How to Protect Your Family from Carbon Monoxide

What is Carbon Monoxide?

Carbon monoxide (CO) is considered the “silent killer” because it is impossible to see, taste or smell the toxic fumes, and it can kill you before you are aware it is in your home. At lower levels of exposure, CO causes mild effects that are often mistaken for the flu. At higher levels, the effects are potentially fatal. Practicing prevention keeps CO at bay.

CO is produced by the incomplete burning of solid, liquid or gaseous fuels from household items such as furnaces, ranges, water heaters and fireplaces. If these items are used or installed improperly, dangerous levels of CO can escape into the air and cause illness.

Prevention Tips

Luckily, CO poisoning IS preventable. To protect you and your loved ones, follow these prevention tips:

  • Check your appliances to ensure that the flame color is blue. If it is orange, contact the fire department immediately. Orange flames signify that unsafe levels of CO may be present in your home. Learn why here.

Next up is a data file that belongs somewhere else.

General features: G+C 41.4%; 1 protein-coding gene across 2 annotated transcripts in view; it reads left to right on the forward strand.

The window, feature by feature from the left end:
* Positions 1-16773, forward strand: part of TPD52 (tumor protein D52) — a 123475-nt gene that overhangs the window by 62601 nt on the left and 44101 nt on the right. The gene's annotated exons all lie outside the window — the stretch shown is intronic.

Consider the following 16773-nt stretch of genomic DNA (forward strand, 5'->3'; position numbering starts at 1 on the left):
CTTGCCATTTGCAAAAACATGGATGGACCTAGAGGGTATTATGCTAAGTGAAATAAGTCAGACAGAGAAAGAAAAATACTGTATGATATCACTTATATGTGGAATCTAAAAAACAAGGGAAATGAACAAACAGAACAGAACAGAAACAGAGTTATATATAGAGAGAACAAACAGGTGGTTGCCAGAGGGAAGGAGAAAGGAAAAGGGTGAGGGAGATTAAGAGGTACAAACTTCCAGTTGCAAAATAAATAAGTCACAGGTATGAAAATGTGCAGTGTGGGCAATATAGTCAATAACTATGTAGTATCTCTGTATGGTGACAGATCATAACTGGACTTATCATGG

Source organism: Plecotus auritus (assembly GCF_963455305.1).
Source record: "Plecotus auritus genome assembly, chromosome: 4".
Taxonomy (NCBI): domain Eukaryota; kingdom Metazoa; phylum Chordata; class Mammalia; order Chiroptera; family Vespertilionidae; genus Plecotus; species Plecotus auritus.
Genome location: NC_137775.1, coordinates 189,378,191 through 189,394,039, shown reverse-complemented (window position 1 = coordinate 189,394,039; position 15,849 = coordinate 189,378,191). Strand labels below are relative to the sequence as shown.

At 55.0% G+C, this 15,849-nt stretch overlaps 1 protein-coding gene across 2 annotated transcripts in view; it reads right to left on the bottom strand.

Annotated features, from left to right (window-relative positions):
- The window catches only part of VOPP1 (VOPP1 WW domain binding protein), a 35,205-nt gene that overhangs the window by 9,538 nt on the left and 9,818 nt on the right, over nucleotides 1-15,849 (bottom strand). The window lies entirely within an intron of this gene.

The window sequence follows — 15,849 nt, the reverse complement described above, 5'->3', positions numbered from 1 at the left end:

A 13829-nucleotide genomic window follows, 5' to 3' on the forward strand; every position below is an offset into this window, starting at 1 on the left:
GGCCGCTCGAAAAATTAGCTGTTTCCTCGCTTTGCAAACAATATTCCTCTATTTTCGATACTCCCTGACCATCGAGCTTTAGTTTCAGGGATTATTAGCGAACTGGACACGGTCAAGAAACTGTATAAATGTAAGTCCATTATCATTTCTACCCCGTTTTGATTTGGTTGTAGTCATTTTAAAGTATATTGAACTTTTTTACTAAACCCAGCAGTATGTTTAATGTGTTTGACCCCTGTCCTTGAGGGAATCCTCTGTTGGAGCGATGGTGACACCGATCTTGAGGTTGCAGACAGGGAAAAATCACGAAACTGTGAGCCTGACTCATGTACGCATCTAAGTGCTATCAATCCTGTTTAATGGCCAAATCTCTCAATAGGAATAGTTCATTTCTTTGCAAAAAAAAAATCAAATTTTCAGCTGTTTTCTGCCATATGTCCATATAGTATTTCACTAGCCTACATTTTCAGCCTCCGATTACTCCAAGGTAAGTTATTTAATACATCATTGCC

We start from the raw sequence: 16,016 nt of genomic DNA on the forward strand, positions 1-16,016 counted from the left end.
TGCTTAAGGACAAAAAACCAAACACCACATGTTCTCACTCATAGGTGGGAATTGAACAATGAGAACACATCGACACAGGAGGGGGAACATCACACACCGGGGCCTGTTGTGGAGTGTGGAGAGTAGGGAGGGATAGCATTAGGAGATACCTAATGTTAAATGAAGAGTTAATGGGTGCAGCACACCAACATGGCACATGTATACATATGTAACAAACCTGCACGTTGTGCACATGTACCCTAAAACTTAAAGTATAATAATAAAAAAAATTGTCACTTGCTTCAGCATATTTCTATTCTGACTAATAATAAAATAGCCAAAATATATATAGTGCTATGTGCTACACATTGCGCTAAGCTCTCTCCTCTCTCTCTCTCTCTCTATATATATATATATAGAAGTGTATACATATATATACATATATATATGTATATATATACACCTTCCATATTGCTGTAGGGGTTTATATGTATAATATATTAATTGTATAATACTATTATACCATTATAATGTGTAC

• Have a professional do a safety inspection annually on all of your appliances, as well as your chimney and grill, to make sure they are in safe working order and clean.
  • Operate grills outside of your home and garage.
  • Do not leave your car running in an attached garage, even if the door is open.
  • Never rely on ranges, ovens, gas grills or clothes dryers to heat your home.
  • Never operate fuel-burning items such as space heaters and lawn mowers in closed rooms.
  • If you or other family members are feeling ill frequently at home, leave for several hours to see if your symptoms go away. If so, you may all be suffering from CO poisoning.

In addition to a smoke detector, install a CO detector on every level of your home. Follow the manufacturer’s instructions for installation and place away from furniture and curtains to get accurate detection results.

CO poisoning is also possible on boats. Since most boats are gasoline-powered, CO can build up on boast and cause injury or death. Learn more boat-specific CO guidance from the CDC by clicking here.

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